News

Further investigation into landslide risk which led to school closure approved

23 May 2021 3 minutes Read
Ysgol Godre’r Graig, Ystalyfera, Neath Port Talbot

Hannah Neary, local democracy reporter

Councillors have approved a further investigation into a landslide risk which led to the temporary closure of a school in Ystalyfera.

Members of Neath Port Talbot Council have agreed for experts to undertake an indepth study and produce a plan of action for a spoil tip that could cause a landslide.

Godre’r Graig Primary School in Ystalyfera, was closed in July 2019 after a geological experts found a medium level risk from Cilmaengwyn Tip linked to springs and ground water near the school.

A study by Earth Science Partnership (ESP) found a stream blocked by bad weather could cause rising water levels and pressures in the tip and lead to material to flowing downhill.

During a meeting held on Friday May 21, councillors agreed to pay ESP £20,000 to research three proposed approaches to the problem.

The options that will be considered for the site are:

  • Remove the spoil material linked to the tip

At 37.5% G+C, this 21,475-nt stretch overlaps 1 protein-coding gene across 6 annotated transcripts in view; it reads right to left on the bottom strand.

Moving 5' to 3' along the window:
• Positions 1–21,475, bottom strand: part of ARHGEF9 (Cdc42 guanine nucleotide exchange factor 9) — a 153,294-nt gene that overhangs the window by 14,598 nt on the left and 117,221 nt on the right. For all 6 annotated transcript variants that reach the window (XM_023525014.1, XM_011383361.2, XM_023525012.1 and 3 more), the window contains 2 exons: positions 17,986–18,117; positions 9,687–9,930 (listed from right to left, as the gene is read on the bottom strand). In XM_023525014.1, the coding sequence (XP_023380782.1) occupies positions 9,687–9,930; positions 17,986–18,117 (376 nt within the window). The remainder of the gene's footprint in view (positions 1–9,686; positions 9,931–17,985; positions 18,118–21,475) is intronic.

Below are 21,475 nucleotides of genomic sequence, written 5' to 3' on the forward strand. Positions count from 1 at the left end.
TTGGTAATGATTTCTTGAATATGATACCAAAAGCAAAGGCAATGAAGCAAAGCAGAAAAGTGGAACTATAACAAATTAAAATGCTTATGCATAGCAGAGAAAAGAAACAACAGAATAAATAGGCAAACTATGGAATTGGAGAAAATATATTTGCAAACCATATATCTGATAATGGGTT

• “Hard engineering” including drainage work to protect Godre’r Graig Primary School from the slippage of any spoil material from the tip
  • Demolish the school and use the site for “community benefit”

Research in 2020 found quarry waste from the tip “may be, or has become, actively unstable”, which means “slopes where destabilising forces produce continuous or intermittent movements”, according to a report by the council’s head of engineering and transport.

‘Low-risk’

The report states the tip poses “a very low to low risk to residential properties in Godre’r Graig”, which is “usually acceptable to regulators” and risk to nearby cemeteries is “likely to be lower”.

Plaid Cymru councillor Rosalyn Davies asked council officers how the site could be “considered for community benefit if it’s unsafe for pupils and staff”.

Mr David Griffiths, head of engineering and transport, said: “I don’t think it would involve the site being able to be developed in terms of housing for example, or community halls or anything of that nature, but there may be other green type community benefits that may be appropriate. We’ll wait to see what thoughts the consultant comes forward with on that point.”

Mr Griffiths also said council officers expect it would cost around £4 million to remove the spoil material from the tip, which could take between 18 months and two years.

“Anything’s doable in terms of engineering solutions – it’s just the physical ability to do that and in what timescales and obviously cost would be a factor.”

He added that Godre’r Graig Primary School has not been permanently closed and ESP’s study “will provide further information around that decision making process”.

Since September, 2019, pupils at Godre’r Graig moved into temporary classrooms at Cwmtawe Community School in Pontardawe, and have been there ever since.

Hasan Hasan, the council’s engineering manager said the ESP study would take around four to six weeks to complete.

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